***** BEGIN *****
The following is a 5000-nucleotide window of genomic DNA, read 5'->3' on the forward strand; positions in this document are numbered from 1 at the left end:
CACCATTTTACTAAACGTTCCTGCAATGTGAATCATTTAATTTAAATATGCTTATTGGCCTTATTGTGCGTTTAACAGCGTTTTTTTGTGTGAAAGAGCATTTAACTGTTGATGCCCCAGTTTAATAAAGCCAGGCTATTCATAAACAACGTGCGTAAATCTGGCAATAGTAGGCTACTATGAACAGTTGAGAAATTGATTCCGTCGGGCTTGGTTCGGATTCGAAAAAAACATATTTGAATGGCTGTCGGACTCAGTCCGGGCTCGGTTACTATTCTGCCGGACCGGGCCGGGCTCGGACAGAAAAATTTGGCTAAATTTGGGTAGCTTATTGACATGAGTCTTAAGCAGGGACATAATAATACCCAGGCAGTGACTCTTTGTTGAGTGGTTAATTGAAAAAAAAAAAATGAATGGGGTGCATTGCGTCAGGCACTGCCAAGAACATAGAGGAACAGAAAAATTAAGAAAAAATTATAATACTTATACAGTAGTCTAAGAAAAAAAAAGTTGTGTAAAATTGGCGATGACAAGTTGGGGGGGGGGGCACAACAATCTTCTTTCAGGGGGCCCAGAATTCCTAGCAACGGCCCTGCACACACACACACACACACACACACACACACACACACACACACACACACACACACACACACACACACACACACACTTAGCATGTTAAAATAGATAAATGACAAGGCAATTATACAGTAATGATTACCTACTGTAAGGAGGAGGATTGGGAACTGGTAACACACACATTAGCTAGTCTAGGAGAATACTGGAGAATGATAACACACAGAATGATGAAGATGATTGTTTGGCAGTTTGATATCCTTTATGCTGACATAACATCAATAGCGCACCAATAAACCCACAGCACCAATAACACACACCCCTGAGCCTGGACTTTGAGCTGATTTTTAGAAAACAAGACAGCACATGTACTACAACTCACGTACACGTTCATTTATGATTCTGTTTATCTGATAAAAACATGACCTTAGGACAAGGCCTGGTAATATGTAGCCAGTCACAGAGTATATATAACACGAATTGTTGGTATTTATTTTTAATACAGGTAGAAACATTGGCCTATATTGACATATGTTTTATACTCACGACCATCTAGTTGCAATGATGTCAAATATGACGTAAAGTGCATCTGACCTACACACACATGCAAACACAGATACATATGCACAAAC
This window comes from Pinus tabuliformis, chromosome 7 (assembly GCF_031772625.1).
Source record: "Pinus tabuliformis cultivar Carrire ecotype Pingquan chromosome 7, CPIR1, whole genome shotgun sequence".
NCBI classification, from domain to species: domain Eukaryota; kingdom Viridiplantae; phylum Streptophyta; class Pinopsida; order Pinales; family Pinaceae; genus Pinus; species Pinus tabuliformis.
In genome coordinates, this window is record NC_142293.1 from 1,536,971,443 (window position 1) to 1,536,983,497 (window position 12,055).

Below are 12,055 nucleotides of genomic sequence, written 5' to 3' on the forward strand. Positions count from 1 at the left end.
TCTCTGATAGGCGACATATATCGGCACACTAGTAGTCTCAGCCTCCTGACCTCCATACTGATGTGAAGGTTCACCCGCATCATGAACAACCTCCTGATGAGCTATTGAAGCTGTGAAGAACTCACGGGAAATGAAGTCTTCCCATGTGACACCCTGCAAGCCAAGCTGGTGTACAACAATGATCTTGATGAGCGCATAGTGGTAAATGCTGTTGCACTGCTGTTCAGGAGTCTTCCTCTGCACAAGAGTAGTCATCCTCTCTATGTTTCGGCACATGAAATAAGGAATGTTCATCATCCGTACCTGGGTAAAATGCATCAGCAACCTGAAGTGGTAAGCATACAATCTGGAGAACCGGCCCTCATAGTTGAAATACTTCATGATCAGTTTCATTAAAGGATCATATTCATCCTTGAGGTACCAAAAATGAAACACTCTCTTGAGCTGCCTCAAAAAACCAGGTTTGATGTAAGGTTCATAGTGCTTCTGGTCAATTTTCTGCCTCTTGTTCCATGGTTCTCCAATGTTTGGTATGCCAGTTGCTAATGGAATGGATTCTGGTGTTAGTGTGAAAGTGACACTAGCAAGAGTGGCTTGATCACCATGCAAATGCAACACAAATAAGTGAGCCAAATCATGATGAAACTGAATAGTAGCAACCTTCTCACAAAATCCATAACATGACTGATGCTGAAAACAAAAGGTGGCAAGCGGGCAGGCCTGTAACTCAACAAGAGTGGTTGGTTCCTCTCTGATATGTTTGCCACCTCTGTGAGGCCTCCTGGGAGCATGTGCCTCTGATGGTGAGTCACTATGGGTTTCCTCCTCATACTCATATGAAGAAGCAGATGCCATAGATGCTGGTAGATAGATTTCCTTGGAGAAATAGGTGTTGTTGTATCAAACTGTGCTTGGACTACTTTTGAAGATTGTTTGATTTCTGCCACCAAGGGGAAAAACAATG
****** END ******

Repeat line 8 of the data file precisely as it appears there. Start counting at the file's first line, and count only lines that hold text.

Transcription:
TCTCTGATAGGCGACATATATCGGCACACTAGTAGTCTCAGCCTCCTGACCTCCATACTGATGTGAAGGTTCACCCGCATCATGAACAACCTCCTGATGAGCTATTGAAGCTGTGAAGAACTCACGGGAAATGAAGTCTTCCCATGTGACACCCTGCAAGCCAAGCTGGTGTACAACAATGATCTTGATGAGCGCATAGTGGTAAATGCTGTTGCACTGCTGTTCAGGAGTCTTCCTCTGCACAAGAGTAGTCATCCTCTCTATGTTTCGGCACATGAAATAAGGAATGTTCATCATCCGTACCTGGGTAAAATGCATCAGCAACCTGAAGTGGTAAGCATACAATCTGGAGAACCGGCCCTCATAGTTGAAATACTTCATGATCAGTTTCATTAAAGGATCATATTCATCCTTGAGGTACCAAAAATGAAACACTCTCTTGAGCTGCCTCAAAAAACCAGGTTTGATGTAAGGTTCATAGTGCTTCTGGTCAATTTTCTGCCTCTTGTTCCATGGTTCTCCAATGTTTGGTATGCCAGTTGCTAATGGAATGGATTCTGGTGTTAGTGTGAAAGTGACACTAGCAAGAGTGGCTTGATCACCATGCAAATGCAACACAAATAAGTGAGCCAAATCATGATGAAACTGAATAGTAGCAACCTTCTCACAAAATCCATAACATGACTGATGCTGAAAACAAAAGGTGGCAAGCGGGCAGGCCTGTAACTCAACAAGAGTGGTTGGTTCCTCTCTGATATGTTTGCCACCTCTGTGAGGCCTCCTGGGAGCATGTGCCTCTGATGGTGAGTCACTATGGGTTTCCTCCTCATACTCATATGAAGAAGCAGATGCCATAGATGCTGGTAGATAGATTTCCTTGGAGAAATAGGTGTTGTTGTATCAAACTGTGCTTGGACTACTTTTGAAGATTGTTTGATTTCTGCCACCAAGGGGAAAAACAATG